Weather Forecast


Sgt. Matthew Harmon: Hundreds pay tribute to fallen soldier in funeral in Fosston

Members of the Patriotic Club Riders precede the hearse carrying the coffin of Sgt. Matthew Harmon along U.S. Hwy. 2 east of Fosston Saturday. The 29-year-old Fosston High School graduate died Aug. 14 in Afghanistan after being injured by an improvised explosive device. Harmon served two tours of duty in Iraq and had recently been deployed to Afghanistan. Pioneer Photo/John Stennes, Grand Forks Herald

FOSSTON, Minn. -- Holding American flags and wiping away tears, hundreds of people from across the Upper Midwest paid their final tribute Saturday to Sgt. Matthew Harmon, a U.S. Army diesel mechanic who made the ultimate sacrifice for his country.

Harmon, 29, died Aug. 14 in Afghanistan from injuries he sustained while on active duty in the U.S. Army.

Harmon was killed when an improvised explosive device hit his vehicle while his unit was attempting to recover a bomb-damaged vehicle. He had previously served two tours of duty in Iraq and had just begun the one-year tour in Afghanistan.

Services for Harmon were held Saturday afternoon at the Fosston High School where about 125 members of the Patriot Guard Riders stood outside holding flags.

Patriot Guard Riders members came from across Minnesota to honor Harmon, said Karla Richardson, a Patriot Guard Riders member from Verndale, Minn.

"Our motto is 'honesty, dignity and respect,'" she said. "Every single member is here for the thankfulness in their heart for those who served."

Inside the school, yearbooks with pictures of Harmon lay open on a table in the hallway so people could sign them. Harmon was a member of the wrestling, football and cross country teams and was active in theater. He committed to the Army National Guard in 1999 when he was a senior, and five years later, he enlisted in the U.S. Army full time.

Floral bouquets, Harmon's flag-covered casket and a photograph of him in military dress were set up in the gymnasium where the service was held. Before the service, two Minnesota Honor Guard members stood at attention by the casket, changing guard every 20 minutes.

About 400 family members, friends, members of veterans groups and political leaders, including Minnesota Gov. Mark Dayton, Minnesota Rep. Collin Peterson and Minnesota Sen. Amy Klobuchar, gathered for the service.

"On Aug. 14, Matthew gave the ultimate sacrifice," said the Rev. Mark Faugstad, the pastor of St. Paul's Lutheran Church in Lengby, Minn., who officiated at the service. As a boy, Harmon was baptized, and later, confirmed at the church, Faugstad said.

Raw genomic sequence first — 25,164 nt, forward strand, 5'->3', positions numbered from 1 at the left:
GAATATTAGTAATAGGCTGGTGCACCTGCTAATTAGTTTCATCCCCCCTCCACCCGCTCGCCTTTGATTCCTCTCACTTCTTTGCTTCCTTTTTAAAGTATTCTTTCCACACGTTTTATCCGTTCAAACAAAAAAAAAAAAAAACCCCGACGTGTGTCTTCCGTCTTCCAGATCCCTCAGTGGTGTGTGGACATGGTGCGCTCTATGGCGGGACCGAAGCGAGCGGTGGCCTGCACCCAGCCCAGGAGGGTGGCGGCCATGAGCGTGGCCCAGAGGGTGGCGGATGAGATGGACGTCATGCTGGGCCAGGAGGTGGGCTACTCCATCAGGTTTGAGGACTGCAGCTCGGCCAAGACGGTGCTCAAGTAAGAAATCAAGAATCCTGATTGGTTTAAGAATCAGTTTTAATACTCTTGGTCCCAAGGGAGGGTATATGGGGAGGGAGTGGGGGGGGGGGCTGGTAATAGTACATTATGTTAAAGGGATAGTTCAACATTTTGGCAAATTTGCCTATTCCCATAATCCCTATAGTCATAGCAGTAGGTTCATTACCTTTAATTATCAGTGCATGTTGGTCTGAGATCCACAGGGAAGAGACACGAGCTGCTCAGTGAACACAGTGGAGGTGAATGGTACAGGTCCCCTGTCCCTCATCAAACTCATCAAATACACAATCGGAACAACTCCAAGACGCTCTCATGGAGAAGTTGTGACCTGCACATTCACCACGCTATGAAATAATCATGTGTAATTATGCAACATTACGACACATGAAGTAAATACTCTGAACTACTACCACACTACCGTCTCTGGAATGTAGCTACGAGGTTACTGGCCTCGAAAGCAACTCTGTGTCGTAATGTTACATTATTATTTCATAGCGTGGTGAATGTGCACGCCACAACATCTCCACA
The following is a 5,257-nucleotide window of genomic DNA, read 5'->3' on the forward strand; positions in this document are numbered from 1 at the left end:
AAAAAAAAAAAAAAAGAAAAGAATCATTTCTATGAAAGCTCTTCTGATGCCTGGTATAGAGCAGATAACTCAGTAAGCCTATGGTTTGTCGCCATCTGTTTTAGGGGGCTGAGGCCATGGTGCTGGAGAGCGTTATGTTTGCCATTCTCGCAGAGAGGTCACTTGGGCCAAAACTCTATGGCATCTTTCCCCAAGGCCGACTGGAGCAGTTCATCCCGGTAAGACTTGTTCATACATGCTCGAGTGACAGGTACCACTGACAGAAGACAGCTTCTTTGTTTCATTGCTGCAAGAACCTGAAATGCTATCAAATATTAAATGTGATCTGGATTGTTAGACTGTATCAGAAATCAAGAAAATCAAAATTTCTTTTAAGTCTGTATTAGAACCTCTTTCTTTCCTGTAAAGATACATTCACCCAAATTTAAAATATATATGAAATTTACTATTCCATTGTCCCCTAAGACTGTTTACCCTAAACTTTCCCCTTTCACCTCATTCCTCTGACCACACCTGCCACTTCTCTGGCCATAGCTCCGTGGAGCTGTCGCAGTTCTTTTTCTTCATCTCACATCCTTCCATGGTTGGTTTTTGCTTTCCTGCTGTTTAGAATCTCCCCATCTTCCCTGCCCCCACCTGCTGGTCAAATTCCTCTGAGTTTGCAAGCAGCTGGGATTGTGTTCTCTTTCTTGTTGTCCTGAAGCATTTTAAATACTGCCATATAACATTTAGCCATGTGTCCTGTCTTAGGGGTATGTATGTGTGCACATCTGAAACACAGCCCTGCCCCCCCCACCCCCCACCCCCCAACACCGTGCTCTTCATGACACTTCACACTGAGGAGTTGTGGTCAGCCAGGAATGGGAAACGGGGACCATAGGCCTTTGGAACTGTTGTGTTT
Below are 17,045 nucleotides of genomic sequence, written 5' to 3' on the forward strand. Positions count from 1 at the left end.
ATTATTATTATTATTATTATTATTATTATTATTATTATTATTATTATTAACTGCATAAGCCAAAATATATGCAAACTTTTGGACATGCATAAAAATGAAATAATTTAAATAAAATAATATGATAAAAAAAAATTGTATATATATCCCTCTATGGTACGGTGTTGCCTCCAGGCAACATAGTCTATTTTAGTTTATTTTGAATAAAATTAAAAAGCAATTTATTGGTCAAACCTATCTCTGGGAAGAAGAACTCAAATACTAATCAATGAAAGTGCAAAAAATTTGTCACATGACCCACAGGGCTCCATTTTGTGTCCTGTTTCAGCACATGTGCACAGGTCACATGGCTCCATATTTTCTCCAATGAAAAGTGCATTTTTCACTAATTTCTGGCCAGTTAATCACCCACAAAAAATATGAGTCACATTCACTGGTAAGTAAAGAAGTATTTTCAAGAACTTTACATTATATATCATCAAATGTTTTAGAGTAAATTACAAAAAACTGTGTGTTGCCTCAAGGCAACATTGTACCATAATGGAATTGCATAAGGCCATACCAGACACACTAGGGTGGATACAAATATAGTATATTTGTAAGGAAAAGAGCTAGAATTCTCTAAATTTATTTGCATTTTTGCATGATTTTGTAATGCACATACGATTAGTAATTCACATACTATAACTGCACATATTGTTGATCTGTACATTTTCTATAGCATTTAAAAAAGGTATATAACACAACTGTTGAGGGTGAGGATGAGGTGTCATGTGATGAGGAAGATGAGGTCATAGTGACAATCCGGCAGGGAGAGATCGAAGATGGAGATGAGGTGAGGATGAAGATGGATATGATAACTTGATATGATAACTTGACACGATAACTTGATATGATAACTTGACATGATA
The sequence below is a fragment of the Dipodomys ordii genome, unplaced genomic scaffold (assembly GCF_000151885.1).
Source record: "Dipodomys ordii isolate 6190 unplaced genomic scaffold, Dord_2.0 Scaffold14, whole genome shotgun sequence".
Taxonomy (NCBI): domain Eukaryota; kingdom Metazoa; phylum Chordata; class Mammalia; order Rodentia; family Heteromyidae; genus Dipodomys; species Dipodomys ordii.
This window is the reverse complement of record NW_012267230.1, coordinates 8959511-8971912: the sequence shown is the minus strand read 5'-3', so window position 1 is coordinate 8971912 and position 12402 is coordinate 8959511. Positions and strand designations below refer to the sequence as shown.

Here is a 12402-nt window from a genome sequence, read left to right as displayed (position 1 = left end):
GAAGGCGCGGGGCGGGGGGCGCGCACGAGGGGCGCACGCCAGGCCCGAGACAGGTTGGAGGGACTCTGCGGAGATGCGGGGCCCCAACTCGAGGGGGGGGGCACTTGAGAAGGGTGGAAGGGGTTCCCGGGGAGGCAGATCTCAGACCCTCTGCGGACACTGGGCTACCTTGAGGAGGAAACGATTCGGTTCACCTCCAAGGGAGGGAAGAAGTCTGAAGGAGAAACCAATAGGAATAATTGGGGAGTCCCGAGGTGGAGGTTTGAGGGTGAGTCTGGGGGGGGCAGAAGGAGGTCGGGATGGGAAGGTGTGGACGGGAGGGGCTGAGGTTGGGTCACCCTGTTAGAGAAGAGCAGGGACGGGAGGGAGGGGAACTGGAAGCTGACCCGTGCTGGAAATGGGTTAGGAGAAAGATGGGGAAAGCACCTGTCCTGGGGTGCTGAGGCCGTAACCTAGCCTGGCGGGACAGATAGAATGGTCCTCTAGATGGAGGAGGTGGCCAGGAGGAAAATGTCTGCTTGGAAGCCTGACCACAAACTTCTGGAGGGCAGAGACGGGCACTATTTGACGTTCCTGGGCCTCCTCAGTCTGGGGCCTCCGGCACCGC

Harmon not only was a husband, father, soldier, son, grandson, nephew and cousin, but also a man of strong Christian faith who had taught Sunday school and shared his knowledge and love of Jesus Christ with children, Faugstad said.

Harmon's love of country, family and friends was an example of U.S. Army values, said Brig. Gen. Michael Lally, who also spoke at the service. Harmon was well-liked by everyone in his unit and treated everyone whom he met with respect, Lally said.

Harmon was a hero who put his country before himself, he said.

"The unsung heroes of our military, especially in combat, are our maintenance," Lally said.

Harmon's widow, Nicole, was presented with a Bronze Star medal and a Purple Heart from the U.S. Army during the funeral service.

After the service, hundreds of people holding flags lined U.S. Highway 2 between Fosston and Lengby to pay tribute to Harmon. Dozens more lined the streets of Lengby, where Harmon grew up.

The news of Harmon's death hit the small community hard, said Glen Anderson, owner of Lengby Oil Co.

"He was well-liked," he said

"Matt was a good kid," said Harmon's father, Tom Harmon. His son was a product of small-town America where, if someone has a job to do, they get it done.

"I'm sure he and that other young man knew of the danger, but they went in willingly," Tom Harmon said. "We're very proud of him."

Bailey is a reporter for the Grand Forks Herald. The Herald and the Bemidji Pioneer are both owned by Forum Communications Co.